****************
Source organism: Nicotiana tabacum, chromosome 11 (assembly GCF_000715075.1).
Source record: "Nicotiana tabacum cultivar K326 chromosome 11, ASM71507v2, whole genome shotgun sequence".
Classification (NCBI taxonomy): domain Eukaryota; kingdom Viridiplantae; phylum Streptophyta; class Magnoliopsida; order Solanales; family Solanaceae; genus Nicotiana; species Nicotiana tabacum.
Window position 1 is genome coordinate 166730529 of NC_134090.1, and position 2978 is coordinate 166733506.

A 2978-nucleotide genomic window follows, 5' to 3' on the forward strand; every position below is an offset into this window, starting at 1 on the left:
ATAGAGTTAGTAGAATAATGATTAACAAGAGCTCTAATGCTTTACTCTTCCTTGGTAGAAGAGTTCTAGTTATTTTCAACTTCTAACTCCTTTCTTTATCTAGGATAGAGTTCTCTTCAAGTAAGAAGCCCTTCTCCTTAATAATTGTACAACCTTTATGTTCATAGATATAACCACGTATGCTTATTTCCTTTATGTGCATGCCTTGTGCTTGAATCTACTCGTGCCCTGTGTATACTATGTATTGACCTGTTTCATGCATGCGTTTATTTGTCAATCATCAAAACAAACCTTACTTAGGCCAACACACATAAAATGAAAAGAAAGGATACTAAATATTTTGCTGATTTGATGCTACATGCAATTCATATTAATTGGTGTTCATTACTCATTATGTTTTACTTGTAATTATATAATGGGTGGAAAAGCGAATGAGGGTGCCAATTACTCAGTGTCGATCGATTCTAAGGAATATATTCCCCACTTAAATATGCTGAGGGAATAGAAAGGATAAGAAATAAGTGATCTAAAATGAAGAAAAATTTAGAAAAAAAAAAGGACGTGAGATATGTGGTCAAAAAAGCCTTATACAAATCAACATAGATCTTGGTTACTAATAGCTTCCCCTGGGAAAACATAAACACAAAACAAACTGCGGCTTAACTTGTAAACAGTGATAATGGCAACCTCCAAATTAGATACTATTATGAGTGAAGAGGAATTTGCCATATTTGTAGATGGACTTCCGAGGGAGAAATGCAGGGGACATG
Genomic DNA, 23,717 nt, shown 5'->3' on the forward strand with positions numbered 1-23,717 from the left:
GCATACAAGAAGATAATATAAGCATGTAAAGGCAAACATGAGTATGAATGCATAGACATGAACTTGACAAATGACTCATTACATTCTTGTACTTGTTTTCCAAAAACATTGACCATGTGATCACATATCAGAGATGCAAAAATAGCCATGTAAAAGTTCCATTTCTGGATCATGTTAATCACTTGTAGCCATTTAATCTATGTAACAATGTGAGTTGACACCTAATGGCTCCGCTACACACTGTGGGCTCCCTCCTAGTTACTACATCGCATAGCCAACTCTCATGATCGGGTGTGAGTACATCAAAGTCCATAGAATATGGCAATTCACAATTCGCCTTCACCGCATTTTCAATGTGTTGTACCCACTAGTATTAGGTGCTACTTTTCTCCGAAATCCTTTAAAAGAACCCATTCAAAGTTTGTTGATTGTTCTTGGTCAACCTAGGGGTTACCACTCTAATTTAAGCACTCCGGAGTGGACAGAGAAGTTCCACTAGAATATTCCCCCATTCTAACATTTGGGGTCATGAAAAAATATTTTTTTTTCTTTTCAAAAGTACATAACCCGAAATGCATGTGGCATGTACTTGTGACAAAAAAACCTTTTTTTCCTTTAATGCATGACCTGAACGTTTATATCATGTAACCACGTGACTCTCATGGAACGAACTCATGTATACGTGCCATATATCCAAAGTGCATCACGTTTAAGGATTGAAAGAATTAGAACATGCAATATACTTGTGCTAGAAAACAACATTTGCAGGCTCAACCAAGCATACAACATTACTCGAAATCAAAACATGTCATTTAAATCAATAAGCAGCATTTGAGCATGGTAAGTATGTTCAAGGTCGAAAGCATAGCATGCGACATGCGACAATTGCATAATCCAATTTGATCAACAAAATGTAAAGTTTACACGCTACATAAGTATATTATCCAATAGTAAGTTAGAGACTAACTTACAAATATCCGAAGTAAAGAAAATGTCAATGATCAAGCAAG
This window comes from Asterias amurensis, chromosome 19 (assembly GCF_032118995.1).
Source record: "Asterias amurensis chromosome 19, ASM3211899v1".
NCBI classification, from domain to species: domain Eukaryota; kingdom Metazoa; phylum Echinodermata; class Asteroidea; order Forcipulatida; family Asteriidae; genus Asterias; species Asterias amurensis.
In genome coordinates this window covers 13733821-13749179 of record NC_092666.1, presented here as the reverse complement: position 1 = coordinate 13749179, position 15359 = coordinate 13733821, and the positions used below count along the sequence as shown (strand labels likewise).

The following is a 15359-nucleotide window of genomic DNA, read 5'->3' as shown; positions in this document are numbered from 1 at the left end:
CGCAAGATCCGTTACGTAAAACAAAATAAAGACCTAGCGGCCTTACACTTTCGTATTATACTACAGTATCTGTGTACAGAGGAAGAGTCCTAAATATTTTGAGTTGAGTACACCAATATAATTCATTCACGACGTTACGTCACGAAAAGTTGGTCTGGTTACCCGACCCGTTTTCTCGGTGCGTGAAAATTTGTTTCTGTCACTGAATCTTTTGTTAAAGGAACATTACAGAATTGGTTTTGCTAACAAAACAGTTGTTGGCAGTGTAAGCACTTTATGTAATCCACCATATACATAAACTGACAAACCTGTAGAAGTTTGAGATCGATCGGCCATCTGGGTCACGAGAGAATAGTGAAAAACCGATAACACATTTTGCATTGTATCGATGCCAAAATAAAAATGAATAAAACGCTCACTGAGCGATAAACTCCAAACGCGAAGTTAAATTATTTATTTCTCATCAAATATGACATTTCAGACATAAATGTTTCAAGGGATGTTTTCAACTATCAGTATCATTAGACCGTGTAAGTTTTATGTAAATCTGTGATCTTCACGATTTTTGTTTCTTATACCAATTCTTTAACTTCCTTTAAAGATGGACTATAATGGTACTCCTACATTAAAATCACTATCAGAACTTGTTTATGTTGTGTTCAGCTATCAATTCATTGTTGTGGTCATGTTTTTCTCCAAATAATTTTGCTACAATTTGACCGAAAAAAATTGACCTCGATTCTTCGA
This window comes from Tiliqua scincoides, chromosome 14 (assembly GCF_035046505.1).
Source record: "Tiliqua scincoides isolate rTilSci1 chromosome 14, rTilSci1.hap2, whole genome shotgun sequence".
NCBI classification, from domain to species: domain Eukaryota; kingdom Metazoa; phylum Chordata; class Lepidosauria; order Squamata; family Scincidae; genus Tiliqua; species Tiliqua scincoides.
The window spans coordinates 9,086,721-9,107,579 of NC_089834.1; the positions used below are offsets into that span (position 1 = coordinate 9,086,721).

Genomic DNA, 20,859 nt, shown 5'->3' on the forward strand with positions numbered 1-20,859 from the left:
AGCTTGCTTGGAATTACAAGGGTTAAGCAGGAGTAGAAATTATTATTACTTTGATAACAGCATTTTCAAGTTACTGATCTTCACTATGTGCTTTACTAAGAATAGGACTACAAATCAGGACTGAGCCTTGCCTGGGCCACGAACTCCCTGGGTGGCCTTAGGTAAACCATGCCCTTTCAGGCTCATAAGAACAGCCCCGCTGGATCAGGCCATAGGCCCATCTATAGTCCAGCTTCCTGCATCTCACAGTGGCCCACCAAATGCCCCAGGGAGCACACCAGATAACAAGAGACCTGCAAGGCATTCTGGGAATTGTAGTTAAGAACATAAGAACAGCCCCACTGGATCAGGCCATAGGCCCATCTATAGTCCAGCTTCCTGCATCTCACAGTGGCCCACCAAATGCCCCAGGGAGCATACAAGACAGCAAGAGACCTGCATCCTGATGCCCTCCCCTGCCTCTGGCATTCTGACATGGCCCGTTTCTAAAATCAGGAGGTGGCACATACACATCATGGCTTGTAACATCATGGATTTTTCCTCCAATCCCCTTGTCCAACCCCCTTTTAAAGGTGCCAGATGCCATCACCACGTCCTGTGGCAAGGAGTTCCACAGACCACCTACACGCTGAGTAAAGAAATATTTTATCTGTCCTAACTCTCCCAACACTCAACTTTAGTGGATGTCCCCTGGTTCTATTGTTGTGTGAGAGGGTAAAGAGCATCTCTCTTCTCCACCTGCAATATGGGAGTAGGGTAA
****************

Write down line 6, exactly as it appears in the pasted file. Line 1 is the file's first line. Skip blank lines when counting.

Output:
ATAGAGTTAGTAGAATAATGATTAACAAGAGCTCTAATGCTTTACTCTTCCTTGGTAGAAGAGTTCTAGTTATTTTCAACTTCTAACTCCTTTCTTTATCTAGGATAGAGTTCTCTTCAAGTAAGAAGCCCTTCTCCTTAATAATTGTACAACCTTTATGTTCATAGATATAACCACGTATGCTTATTTCCTTTATGTGCATGCCTTGTGCTTGAATCTACTCGTGCCCTGTGTATACTATGTATTGACCTGTTTCATGCATGCGTTTATTTGTCAATCATCAAAACAAACCTTACTTAGGCCAACACACATAAAATGAAAAGAAAGGATACTAAATATTTTGCTGATTTGATGCTACATGCAATTCATATTAATTGGTGTTCATTACTCATTATGTTTTACTTGTAATTATATAATGGGTGGAAAAGCGAATGAGGGTGCCAATTACTCAGTGTCGATCGATTCTAAGGAATATATTCCCCACTTAAATATGCTGAGGGAATAGAAAGGATAAGAAATAAGTGATCTAAAATGAAGAAAAATTTAGAAAAAAAAAAGGACGTGAGATATGTGGTCAAAAAAGCCTTATACAAATCAACATAGATCTTGGTTACTAATAGCTTCCCCTGGGAAAACATAAACACAAAACAAACTGCGGCTTAACTTGTAAACAGTGATAATGGCAACCTCCAAATTAGATACTATTATGAGTGAAGAGGAATTTGCCATATTTGTAGATGGACTTCCGAGGGAGAAATGCAGGGGACATG